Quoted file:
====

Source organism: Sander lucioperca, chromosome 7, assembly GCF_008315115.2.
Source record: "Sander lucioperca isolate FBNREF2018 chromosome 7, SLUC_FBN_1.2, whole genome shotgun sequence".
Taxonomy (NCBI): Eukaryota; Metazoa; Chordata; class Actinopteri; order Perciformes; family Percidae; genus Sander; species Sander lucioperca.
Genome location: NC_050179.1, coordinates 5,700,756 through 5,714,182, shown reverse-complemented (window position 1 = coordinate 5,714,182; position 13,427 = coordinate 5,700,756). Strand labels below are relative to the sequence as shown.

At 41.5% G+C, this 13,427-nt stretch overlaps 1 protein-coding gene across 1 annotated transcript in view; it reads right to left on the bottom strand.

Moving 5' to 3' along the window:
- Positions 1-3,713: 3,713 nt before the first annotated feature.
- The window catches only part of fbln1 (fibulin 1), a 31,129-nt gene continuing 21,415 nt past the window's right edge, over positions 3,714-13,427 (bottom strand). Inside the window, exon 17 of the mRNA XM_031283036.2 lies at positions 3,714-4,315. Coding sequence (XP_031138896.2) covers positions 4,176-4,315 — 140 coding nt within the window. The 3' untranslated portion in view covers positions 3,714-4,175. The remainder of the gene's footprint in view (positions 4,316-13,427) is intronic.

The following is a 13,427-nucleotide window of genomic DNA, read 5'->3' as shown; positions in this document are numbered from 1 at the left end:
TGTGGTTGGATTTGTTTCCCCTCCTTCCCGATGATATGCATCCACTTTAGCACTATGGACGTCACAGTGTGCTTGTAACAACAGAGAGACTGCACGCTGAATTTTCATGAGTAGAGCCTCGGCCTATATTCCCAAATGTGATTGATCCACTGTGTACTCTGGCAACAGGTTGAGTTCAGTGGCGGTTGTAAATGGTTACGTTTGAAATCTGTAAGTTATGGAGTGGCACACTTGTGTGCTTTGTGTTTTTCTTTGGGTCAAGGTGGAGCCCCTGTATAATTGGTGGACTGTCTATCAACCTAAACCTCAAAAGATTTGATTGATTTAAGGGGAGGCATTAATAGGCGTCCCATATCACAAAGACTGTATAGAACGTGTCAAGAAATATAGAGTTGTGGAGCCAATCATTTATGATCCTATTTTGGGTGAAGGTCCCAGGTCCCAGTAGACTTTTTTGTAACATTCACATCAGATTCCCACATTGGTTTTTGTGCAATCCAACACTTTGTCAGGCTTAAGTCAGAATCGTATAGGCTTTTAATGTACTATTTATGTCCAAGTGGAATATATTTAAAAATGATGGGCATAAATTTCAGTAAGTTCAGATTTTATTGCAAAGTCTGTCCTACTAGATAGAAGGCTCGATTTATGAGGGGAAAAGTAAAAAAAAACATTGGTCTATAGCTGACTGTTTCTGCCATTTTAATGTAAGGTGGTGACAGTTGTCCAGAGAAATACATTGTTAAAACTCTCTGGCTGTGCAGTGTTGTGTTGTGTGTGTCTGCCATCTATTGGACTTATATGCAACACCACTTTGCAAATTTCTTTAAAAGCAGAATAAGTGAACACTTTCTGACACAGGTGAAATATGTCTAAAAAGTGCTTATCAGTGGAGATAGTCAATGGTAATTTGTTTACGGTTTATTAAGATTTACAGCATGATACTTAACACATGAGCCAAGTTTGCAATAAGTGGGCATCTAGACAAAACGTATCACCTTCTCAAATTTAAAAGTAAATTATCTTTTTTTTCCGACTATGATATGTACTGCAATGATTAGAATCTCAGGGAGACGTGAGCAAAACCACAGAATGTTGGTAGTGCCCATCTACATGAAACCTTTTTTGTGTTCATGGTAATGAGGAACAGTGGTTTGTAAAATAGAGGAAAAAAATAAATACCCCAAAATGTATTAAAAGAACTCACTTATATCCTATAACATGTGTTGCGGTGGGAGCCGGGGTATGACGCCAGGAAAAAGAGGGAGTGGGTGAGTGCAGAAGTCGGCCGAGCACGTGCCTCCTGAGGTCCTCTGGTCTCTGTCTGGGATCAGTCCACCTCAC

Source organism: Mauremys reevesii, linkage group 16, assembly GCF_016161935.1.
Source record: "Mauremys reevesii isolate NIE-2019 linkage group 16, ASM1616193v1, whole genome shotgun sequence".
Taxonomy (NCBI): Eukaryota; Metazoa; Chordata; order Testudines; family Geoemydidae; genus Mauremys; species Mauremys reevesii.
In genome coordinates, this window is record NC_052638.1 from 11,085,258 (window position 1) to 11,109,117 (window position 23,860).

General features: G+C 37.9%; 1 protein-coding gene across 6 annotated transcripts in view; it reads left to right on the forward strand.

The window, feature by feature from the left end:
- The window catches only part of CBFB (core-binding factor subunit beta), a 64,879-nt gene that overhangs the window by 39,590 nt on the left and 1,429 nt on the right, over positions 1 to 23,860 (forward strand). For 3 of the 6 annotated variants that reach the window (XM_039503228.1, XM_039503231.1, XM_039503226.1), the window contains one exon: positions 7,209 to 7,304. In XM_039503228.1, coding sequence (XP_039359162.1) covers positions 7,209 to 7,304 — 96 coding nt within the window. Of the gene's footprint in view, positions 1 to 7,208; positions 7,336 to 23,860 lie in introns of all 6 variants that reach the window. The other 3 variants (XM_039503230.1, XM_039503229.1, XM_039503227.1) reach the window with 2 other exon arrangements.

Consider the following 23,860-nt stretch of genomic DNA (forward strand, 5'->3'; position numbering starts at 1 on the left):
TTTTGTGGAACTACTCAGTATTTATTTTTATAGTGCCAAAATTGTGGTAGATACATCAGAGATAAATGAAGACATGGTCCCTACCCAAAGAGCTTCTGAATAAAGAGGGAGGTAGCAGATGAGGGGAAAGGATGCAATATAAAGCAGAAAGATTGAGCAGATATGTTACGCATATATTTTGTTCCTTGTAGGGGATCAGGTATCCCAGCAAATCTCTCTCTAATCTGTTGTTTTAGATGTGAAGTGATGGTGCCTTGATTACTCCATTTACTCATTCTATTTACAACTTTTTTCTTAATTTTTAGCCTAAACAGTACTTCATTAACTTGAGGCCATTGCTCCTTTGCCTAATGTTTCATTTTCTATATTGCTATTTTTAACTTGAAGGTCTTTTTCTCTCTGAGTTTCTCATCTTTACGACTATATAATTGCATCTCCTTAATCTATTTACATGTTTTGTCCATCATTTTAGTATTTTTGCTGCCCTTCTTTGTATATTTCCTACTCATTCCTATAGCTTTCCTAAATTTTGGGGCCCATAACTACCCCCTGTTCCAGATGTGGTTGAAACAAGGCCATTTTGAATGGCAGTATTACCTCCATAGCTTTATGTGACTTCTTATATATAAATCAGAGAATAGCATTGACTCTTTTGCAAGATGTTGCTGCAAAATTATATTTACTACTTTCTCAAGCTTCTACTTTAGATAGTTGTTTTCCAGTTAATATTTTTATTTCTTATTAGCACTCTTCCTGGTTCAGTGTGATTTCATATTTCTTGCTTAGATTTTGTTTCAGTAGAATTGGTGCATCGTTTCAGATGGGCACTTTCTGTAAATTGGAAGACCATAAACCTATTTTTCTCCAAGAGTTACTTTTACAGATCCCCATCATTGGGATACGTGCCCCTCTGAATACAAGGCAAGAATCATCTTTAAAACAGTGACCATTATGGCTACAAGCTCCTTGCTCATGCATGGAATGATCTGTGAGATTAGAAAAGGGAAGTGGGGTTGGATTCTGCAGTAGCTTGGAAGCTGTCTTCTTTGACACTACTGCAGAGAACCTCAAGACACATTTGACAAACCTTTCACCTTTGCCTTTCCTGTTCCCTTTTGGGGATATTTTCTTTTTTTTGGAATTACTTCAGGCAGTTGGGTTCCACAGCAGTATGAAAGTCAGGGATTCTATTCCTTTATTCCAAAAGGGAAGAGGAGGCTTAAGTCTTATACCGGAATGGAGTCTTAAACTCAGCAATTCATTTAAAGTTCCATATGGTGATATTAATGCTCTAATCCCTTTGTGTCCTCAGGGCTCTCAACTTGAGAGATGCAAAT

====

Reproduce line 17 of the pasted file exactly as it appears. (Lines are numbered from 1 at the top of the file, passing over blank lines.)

- The window catches only part of CBFB (core-binding factor subunit beta), a 64,879-nt gene that overhangs the window by 39,590 nt on the left and 1,429 nt on the right, over positions 1 to 23,860 (forward strand). For 3 of the 6 annotated variants that reach the window (XM_039503228.1, XM_039503231.1, XM_039503226.1), the window contains one exon: positions 7,209 to 7,304. In XM_039503228.1, coding sequence (XP_039359162.1) covers positions 7,209 to 7,304 — 96 coding nt within the window. Of the gene's footprint in view, positions 1 to 7,208; positions 7,336 to 23,860 lie in introns of all 6 variants that reach the window. The other 3 variants (XM_039503230.1, XM_039503229.1, XM_039503227.1) reach the window with 2 other exon arrangements.